Is aspartame keto? If you're looking for an artificial sweetener to have on your low carb diet you may be thinking about trying aspartame. We'll take a look at this sugar substitute to determine if it fits into a keto diet.
What is Aspartame?
Aspartame is one of the most popular artificial sweeteners in the world, but it's also one of the most controversial. Aspartame is sold under the brand name Equal or NutraSweet. This artificial sweetener is also found in many diet soda and many sugar-free or reduced-calorie foods. It very common to find aspartame in packaged foods that are "diet" branded.
Aspartame is made up of two naturally occurring amino acids phenylalanine and aspartic acid. Phenylalanine is an essential amino acid that you get from food. Aspartic acid is a non-essential amino acid that your body can produce. Aspartame is considered to be 200 times sweeter than regular table sugar. This means the amount of aspartame that you need to sweeten food is very low and the calorie content is usually considered low enough to be recorded as 0.
Different types of artificial sweeteners have different tastes from regular table sugar. Aspartame is considered to be one of the closest taste profiles to sugar. However, the sweetness of aspartame lasts longer than sucrose (sugar) so it is often blended with other artificial sweeteners like acesulfame potassium to produce a sweetener that tastes more like table sugar.
Is Aspartame Safe?
Aspartame is one of the most rigorously tested food products of all time. The safety of aspartame has been studied ever since it was discovered. Aspartame has been deemed safe by over 100 regulatory bodies in several different countries including:
- The United States Food and Drug Administration (FDA)
- UK Food Standards Agency
- United Nations Food and Agriculture Organization
- World Health Organization
- European Food Safety Authority (EFSA)
- Health Canada
- American Dietetic Association
- American Heart Association
These organizations have all said that aspartame is safe for human consumption. There is one concern though.
Aspartame contains Phenylalanine. This is a naturally occurring amino acid but it's a health hazard to people with phenylketonuria (PKU). PKU is a rare disease that prevents phenylalanine from being metabolized. Because of this, products containing aspartame are labeled "Phenylketonurics: Contains Phenylalanine" in the United States. If you have PKU you should avoid aspartame.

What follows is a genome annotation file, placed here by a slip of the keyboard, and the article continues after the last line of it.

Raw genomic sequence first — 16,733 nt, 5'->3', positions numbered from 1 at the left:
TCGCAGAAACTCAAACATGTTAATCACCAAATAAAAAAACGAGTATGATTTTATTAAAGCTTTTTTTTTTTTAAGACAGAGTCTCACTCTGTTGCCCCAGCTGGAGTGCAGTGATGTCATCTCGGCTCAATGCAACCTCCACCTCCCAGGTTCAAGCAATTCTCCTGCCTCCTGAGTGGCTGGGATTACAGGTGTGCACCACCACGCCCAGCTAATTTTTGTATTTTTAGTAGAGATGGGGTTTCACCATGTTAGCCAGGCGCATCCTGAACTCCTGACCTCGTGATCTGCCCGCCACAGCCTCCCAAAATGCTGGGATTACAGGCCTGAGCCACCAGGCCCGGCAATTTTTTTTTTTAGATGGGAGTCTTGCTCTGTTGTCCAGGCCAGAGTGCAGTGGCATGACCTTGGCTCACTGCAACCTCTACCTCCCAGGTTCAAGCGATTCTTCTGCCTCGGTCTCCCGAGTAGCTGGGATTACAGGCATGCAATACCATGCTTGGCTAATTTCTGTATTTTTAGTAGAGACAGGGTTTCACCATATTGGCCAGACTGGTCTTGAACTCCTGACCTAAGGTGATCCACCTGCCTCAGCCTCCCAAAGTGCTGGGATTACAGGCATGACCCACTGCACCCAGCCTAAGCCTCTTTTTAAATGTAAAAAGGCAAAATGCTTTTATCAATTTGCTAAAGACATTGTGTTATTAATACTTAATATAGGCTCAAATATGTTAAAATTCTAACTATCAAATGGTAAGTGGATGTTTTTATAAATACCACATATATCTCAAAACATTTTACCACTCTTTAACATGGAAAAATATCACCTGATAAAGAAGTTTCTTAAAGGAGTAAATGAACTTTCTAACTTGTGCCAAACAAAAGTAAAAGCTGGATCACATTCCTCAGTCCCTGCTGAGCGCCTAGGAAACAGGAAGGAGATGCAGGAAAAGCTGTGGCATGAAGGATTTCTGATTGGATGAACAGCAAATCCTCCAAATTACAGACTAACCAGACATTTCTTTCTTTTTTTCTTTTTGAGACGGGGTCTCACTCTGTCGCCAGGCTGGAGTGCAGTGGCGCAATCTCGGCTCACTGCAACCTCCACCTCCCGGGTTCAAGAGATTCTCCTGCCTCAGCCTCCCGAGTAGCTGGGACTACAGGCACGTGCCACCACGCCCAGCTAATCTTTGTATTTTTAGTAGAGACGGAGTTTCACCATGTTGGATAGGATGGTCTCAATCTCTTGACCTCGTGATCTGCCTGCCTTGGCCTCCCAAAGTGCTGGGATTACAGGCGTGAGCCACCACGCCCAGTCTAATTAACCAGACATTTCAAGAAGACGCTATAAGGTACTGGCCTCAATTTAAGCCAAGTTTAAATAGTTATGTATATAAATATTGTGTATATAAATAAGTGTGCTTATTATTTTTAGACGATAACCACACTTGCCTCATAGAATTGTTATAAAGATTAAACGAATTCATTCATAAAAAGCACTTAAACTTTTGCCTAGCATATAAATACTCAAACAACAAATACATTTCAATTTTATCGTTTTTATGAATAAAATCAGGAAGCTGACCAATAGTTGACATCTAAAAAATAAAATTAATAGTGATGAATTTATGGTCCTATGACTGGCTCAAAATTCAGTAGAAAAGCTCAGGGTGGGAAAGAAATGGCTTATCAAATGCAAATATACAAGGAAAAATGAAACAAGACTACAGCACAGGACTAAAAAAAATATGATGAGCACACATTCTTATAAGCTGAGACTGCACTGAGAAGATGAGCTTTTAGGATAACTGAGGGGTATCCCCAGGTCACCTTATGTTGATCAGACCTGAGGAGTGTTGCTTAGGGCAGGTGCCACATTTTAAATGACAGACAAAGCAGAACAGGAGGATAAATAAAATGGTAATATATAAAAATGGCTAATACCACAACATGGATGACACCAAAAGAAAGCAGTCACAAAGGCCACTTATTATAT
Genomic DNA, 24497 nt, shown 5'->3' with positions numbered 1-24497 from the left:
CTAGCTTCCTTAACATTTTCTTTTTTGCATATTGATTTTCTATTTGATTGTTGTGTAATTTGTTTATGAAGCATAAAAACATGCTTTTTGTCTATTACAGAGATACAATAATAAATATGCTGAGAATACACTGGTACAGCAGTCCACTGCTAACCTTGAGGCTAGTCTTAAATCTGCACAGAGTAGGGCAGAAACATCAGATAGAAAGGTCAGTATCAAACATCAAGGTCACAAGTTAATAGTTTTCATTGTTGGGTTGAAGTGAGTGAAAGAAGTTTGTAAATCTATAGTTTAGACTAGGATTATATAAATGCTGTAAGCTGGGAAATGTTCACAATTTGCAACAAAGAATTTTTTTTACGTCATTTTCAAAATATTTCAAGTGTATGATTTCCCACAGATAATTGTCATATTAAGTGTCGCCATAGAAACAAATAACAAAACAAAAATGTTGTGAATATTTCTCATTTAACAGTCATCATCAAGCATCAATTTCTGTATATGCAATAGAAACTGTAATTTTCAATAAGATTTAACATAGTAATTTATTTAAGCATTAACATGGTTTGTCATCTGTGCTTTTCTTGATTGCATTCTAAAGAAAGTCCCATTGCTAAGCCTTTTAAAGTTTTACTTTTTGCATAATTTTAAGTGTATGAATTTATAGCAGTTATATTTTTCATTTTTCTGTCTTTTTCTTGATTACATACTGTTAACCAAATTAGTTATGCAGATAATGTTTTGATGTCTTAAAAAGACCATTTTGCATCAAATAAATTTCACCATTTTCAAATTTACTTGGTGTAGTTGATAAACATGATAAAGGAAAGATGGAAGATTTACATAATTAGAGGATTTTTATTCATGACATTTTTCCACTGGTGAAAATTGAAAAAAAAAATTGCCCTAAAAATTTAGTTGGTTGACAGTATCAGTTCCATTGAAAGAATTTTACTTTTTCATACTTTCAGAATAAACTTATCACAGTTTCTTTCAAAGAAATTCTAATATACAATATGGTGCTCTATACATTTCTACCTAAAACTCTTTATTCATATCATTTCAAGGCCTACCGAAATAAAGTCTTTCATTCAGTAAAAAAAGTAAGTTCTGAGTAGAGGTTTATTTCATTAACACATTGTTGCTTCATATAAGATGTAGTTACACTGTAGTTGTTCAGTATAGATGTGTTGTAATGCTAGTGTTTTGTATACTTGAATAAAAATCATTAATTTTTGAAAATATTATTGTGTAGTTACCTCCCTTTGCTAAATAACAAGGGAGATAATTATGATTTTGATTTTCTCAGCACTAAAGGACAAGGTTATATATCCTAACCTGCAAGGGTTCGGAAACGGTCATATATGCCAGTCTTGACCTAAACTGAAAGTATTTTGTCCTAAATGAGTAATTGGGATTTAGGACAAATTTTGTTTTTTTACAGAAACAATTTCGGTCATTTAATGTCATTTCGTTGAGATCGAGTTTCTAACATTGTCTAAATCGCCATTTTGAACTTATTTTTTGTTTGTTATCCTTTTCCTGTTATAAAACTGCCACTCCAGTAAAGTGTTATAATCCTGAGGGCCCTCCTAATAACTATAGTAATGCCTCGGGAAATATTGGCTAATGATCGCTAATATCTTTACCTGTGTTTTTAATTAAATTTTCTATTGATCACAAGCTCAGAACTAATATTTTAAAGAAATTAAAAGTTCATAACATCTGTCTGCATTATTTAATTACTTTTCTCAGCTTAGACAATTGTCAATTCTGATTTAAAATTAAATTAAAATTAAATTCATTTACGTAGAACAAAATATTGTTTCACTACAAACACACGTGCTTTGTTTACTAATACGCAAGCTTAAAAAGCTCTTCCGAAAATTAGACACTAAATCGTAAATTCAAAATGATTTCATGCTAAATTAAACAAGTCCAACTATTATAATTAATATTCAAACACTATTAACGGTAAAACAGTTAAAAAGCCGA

There have been rumors that aspartame causes cancer or neurotoxic effects. Studies have not been able to show any link between aspartame and these conditions. The evidence suggests that aspartame is safe.
How Much Aspartame Can You Consume?
Most things are safe in moderation, but there has to be a limit where you're consuming too much. According to the FDA and EFSA, a safe acceptable daily intake amount of aspartame is 40-50 milligrams of aspartame per kilogram of body weight. Diet soda contains about 185 milligrams of aspartame. If you weight 68 kilograms or 150 pounds, then you would need to drink over 15 cans of diet soda to go over your daily limit.
What are the Side Effects of Aspartame?
We mentioned above that studies don't show a link between cancer and neurotoxic effects, however, users of aspartame have reported several side effects. Some of these side effects include headaches, seizures, depression, ADHD, dizziness, birth defects, Alzheimer's disease, MS, and weight gain. There are still studies going on to confirm the link between aspartame and these ailments. At this time the studies seem to be inconsistent.
Is Aspartame Keto
When we evaluate whether food or supplement is keto we generally look at the macronutrients of the substance. For keto, the ideal macronutrient mix is low carb, high fat, and moderate protein. Aspartame contains basically no carbs because the amount needed to sweeten food is so small. It also contains no fat or protein and is generally considered to have no calories.
Based on our assessment aspartame is keto. Since it contains no carbs or calories, we think that aspartame fits into a keto diet.
The Bottom Line on Aspartame
Overall, aspartame is a good option for people looking for an alternative to sugar that will keep them in ketosis. However, you may want to watch out for some of the listed side effects we mentioned above. In particular, some people who drink excess diet soda find that they have weight loss stalls. If you're on keto, consuming aspartame, and are having a hard time losing weight, you may want to experiment with using less aspartame.
Most studies show that aspartame is safe for use and is not linked to things like cancer. Hundreds of organizations around the world have approved aspartame for use as a food product and consider it safe for human consumption.
We think aspartame is a fine sweetener. However, there are several competing artificial and natural sweeteners that are both low in carbs and calories. These alternative sweeteners are also a good choice for a keto diet.
|Stevia In The Raw, 200 Count||Prime||Buy Now|
|Sweet 'N Low Granulated Sugar Substitute 100 Packets (2 Pack)||Prime||Buy Now|
|SPLENDA No Calorie Sweetener, Single-Serve Packets (400 Count)||Prime||Buy Now|
|Prescribed for Life Acesulfame Potassium (Ace-K) - 200x Sweeter than Sugar - Kosher Semi-Natural Granular Sweetener, 12 oz (340 g)||Prime||Buy Now|
|Xlear XyloSweet Non-GMO Xylitol Sweetener, 5lb Bag||Prime||Buy Now|
|Erythritol Sweetener Natural Sugar Substitute 3lb - Granulated Low Calorie Sweetener High Digestive Tolerance Suitable for Diabetes Keto and Paleo - Baking Substitute Non GMO||Prime||Buy Now|
|MarkNature Neotame Powder Sweetener,Food Grade 25g (0.88 oz)||Prime||Buy Now|
John Ward has been experimenting with low carbohydrate diets since the early 2000s. He successfully used a low carb diet to lose 50lbs in the past and currently follows a keto diet for a variety of reasons including general health and managing mood levels.